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Re: Code Samples and Previous Employers

by autarch (Hermit)
on Mar 20, 2005 at 06:18 UTC ( #440992=note: print w/replies, xml ) Need Help??


in reply to Code Samples and Previous Employers

The person you talked to was obviously an idiot. You don't give out code owned by a previous employer for any reason.

OTOH, it's not unreasonable to mandate that applicants have some specific free software contribution they can point to as an example. This shows several things. First, it shows that the person is geek enough to enjoy coding on their free time. Second, it gives you an idea of what they think is their best work, since you generally have more time perfect your free software code than code you are paid to write (unless of course the two overlap).

As a semi-aside, one of the best things you can do for your career is make noticeable contributions to free software projects and/or start your own. This is basically free publicity to insiders at hundreds (thousands?) of companies.

My current full time job came about because one of the company's other employees, Brian Ingerson of Kwiki fame, knew about my various Perl modules and thought I'd be a good fit as a new hire based on that, even though he and I hadn't worked together previously.

Much of the work I've gotten in the past few years has come to me at least in part because of my free software contributions. I've obviously spent a pretty large amount of my own time on this stuff, but it's definitely made my career path much, much easier. Since I like to code but I hate to look for work, this has worked out well for me.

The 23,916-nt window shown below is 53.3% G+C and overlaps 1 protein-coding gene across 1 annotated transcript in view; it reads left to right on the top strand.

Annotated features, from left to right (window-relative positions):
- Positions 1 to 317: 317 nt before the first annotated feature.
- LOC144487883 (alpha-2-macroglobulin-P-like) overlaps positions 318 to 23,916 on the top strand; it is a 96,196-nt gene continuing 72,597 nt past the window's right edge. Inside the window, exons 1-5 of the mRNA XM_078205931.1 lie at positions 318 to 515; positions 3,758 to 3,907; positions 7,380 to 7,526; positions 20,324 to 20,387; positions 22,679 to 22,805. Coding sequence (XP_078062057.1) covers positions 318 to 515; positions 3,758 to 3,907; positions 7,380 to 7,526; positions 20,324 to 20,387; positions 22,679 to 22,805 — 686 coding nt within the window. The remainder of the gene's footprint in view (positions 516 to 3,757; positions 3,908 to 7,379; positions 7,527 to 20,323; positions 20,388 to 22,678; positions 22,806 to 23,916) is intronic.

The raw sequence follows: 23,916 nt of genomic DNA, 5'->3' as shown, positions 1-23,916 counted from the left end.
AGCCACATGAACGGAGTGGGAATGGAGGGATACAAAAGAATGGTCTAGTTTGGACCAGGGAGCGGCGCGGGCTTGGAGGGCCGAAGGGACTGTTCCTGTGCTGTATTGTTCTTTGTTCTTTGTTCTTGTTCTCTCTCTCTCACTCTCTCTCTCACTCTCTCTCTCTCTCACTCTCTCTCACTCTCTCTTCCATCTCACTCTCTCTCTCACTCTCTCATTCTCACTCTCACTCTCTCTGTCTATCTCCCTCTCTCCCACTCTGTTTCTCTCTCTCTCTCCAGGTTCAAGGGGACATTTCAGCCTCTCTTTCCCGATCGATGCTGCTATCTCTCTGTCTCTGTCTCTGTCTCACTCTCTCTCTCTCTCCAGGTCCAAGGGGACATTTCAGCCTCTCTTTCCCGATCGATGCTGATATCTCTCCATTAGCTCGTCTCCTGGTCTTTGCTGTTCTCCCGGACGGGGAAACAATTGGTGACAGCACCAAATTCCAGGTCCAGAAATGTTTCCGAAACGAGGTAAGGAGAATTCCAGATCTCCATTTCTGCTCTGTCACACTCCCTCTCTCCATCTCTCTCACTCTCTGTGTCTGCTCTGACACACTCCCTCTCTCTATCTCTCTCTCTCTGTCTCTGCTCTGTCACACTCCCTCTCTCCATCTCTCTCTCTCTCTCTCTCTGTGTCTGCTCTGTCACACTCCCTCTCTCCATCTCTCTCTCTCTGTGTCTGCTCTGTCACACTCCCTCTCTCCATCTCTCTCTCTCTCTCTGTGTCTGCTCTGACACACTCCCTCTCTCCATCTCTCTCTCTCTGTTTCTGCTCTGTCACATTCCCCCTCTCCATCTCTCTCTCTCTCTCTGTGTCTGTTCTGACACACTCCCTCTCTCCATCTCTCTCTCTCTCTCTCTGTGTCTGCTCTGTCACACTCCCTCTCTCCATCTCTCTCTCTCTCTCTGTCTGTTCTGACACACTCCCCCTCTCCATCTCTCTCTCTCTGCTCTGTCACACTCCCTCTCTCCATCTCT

Given that employment is not a sure thing, it can't hurt to start building up a free software profile right now. If you're not sure where to start, there's things like the Phalanx Project, or the Linux Kernel Janitor Project. These can be nice ways to get a start. Even better, see if you can get your current employer to let you release some code, or to work on improving existing CPAN modules you use in house.

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Re^2: Code Samples and Previous Employers
by buzzcutbuddha (Chaplain) on Mar 20, 2005 at 21:55 UTC
    OTOH, it's not unreasonable to mandate that applicants have some specific free software contribution they can point to as an example. This shows several things. First, it shows that the person is geek enough to enjoy coding on their free time.

    Actually, as an architect that is part of the interviewing team, I've found that the best programmers we've hired are people that do have outside interests. When they go to program, they bring the wealth of other experiences with them.

    Not only that, but those who spend the majority of their time coding seem to lose social skills which make them a viable part of the team atmosphere we engender at work.

      Doing free software work in one's free time is not the same as not having other interests. Besides coding, I do animal rights activism, read a lot, play go, watch films, hang out with friends, etc. So yes, if the only thing the person ever does is code, that might be problematic. OTOH, if coding is purely a day job, and not something they enjoy enough to do in their free time as well, they probably aren't going to be as good a coder as the person who pursues it out of sheer interest.

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[Corion]: Meh. I think I have now the parts down that I want from a simple Javascript frontend for single-page- applications with a aPerl backend. But it seems that all Javascript templating modules either don't support two-way binding (which would be nice) or ...
[Corion]: ... don't support server-side precompilation (which means the client has to compile all templates to Javascript themselves), or are giant frameworks that expect to do everything (which is not what I want)
[Corion]: I feel that there is a talk somewhere in there, either about the structure and parts, or how I used several parts to get a complete whole.
[Corion]: Maybe I can still find something that is compatible with handlebars.js (which has JS precompilation) but allows for two-way data binding (which is great for the UI)

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